What do you think of when you hear the term “direct mail”? A lot of us envision the huge mailings that credit card and insurance companies send out to the masses.
A lot of “old-thinking” marketing was built on reaching as many people as efficiently (and cheaply) as possible. Increased printing, mailing, and postage costs have eliminated the economies of scale that used to exist. But that’s not the only reason mass mailings don’t work for most of us. The fact is that these mailings just aren’t very effective. We call them “direct” mail, but there’s not much direct about them.
Sure, some companies “personalize” these mailings by using the recipient’s name throughout the copy. They may even have use specific demographic information to select their lists. But make no mistake; there’s nothing “personal” about those mailings. They’re mass mailings—designed to hit as many people as possible with the same message.
What makes a mailing a direct mailing? The whole idea of direct marketing (including direct mail) is that you have a chance to deal directly with your clients. You engage them. It’s a conversation. If the way you engage them is to constantly bombard them with a sales pitch, you’re not going to build much of a relationship.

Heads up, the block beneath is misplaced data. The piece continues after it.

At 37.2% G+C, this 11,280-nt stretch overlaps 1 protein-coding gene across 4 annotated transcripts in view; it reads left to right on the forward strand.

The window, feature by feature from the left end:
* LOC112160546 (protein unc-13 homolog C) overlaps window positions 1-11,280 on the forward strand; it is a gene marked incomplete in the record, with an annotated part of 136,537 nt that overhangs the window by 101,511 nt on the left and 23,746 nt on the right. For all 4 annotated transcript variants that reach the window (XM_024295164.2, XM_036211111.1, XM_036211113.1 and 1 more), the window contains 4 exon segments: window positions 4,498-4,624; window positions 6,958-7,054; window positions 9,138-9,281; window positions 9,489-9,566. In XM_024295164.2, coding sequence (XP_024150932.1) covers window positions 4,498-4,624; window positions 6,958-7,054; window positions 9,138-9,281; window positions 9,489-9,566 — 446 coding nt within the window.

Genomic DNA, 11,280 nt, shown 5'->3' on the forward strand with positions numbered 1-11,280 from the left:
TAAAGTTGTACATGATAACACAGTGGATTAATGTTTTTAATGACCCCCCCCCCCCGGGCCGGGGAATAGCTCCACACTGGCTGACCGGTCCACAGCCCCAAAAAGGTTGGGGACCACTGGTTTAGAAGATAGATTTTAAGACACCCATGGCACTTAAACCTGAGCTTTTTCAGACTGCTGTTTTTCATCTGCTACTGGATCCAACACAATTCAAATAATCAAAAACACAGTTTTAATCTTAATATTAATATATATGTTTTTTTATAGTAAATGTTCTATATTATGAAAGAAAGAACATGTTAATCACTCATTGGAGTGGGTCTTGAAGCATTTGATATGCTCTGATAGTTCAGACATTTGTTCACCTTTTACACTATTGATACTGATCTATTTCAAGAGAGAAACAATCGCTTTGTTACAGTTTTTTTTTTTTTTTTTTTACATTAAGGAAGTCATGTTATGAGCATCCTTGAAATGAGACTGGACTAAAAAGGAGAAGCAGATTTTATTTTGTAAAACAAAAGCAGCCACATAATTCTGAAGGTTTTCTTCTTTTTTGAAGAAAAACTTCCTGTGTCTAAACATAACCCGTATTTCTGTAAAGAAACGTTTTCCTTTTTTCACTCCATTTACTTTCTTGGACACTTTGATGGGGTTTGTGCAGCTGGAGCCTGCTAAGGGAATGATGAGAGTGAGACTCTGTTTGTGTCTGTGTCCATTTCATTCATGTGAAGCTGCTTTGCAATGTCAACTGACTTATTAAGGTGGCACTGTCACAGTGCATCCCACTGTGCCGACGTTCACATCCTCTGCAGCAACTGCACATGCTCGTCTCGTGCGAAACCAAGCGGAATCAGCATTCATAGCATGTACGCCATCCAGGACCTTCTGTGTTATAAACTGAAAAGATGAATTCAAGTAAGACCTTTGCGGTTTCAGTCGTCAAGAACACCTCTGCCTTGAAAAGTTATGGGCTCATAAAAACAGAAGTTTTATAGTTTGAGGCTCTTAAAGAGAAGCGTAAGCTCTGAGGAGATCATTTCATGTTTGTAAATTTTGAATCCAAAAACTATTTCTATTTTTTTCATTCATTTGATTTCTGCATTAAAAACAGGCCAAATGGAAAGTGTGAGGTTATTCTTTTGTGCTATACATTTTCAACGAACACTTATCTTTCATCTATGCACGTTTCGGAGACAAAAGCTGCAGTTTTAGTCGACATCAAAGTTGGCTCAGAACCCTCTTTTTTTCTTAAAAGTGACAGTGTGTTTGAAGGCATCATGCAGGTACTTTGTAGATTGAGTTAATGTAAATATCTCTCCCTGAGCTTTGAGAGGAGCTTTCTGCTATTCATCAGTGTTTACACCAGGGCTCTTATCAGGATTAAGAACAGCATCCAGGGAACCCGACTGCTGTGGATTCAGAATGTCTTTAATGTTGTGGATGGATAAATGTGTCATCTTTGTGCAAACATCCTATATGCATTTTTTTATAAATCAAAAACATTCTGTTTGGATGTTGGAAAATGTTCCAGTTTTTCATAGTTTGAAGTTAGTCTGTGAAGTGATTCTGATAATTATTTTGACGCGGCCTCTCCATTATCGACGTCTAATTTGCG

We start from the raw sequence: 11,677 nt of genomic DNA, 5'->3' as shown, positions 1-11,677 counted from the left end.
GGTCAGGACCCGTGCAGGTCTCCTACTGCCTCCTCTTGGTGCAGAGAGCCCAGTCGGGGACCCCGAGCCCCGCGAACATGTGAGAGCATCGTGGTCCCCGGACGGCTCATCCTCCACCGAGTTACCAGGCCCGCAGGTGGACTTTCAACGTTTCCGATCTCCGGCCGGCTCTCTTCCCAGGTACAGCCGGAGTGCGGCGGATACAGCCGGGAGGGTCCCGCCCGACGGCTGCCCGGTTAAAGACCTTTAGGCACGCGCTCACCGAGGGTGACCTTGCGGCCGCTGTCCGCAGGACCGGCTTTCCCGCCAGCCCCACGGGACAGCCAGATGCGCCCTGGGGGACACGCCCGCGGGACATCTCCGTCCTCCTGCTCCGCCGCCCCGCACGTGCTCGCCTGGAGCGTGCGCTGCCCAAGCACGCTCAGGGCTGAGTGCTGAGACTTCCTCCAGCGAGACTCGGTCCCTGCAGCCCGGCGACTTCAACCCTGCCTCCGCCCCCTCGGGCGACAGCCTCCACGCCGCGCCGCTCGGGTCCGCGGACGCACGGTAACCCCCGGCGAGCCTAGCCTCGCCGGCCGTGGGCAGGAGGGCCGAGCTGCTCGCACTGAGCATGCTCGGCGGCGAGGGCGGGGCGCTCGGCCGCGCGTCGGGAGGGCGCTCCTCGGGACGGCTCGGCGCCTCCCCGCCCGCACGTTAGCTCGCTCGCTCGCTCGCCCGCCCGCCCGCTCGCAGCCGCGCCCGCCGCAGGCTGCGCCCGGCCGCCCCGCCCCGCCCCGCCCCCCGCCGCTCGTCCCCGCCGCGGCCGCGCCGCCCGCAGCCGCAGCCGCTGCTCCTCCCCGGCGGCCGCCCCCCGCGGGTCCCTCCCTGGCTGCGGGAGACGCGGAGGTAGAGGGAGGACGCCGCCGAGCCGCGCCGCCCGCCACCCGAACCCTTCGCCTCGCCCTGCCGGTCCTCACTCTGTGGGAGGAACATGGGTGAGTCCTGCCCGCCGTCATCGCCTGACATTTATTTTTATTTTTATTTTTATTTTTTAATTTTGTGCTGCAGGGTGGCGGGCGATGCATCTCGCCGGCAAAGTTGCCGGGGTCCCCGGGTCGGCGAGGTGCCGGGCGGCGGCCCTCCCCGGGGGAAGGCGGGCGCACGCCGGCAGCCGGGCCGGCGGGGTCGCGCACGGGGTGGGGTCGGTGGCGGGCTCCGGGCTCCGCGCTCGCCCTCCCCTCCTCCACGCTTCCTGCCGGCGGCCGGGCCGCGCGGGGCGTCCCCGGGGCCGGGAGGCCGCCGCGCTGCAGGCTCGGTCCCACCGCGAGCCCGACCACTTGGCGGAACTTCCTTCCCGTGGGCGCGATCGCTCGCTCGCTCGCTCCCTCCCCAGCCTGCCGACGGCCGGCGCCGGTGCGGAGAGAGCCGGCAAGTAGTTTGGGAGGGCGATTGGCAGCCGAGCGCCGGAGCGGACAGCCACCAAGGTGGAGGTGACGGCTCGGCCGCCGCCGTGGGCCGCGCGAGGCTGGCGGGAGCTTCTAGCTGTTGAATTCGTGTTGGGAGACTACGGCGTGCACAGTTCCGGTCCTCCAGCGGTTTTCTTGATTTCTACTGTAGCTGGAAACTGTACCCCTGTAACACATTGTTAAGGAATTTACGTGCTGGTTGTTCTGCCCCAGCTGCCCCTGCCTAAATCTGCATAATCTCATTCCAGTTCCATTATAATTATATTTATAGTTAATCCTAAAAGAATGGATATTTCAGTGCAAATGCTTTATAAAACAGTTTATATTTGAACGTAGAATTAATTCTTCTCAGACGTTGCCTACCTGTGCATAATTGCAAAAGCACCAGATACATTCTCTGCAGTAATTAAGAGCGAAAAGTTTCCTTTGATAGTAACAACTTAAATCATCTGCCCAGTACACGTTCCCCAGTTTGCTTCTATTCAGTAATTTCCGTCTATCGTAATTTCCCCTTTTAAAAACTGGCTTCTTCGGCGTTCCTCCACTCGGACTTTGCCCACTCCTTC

You see, there’s a difference between direct mail and mass mail. With direct mail, you can make a direct connection with your audience. And if you’re looking to establish a long-term relationship, or to promote a high-ticket product or service, that connection is what you want.
Smart business people are figuring that out. The New York Times recently reported on the resurgence of personal thank-you notes in business. As one New York fashion publicist notes, “It not only strengthens the bonds between people, in your personal life and in business,” he said of the custom, “it also rings an emotional chord.”
That’s significant because—even in business—emotions play a huge role in making decisions. People may think they make decisions purely based on information and logic, but they actually make a lot of decisions based on emotion (and then justify those decisions with logic). The idea with direct mail isn’t to manipulate people by playing on their emotions, but to connect with them by acknowledging them.
A personal note can go a long way in establishing trust with a potential client. When you’ve touched someone personally (“directly”), that action changes the way they perceive your other communications. You may not rely solely on direct mail for your marketing efforts, but it can be a vital part of your integrated marketing approach. And someone who has received a personal note from you will look at other—less personal—messages from you (such as emails or even other mailings) messages differently.
Direct mail can be very direct and personal—something that mass mailings simply can’t do.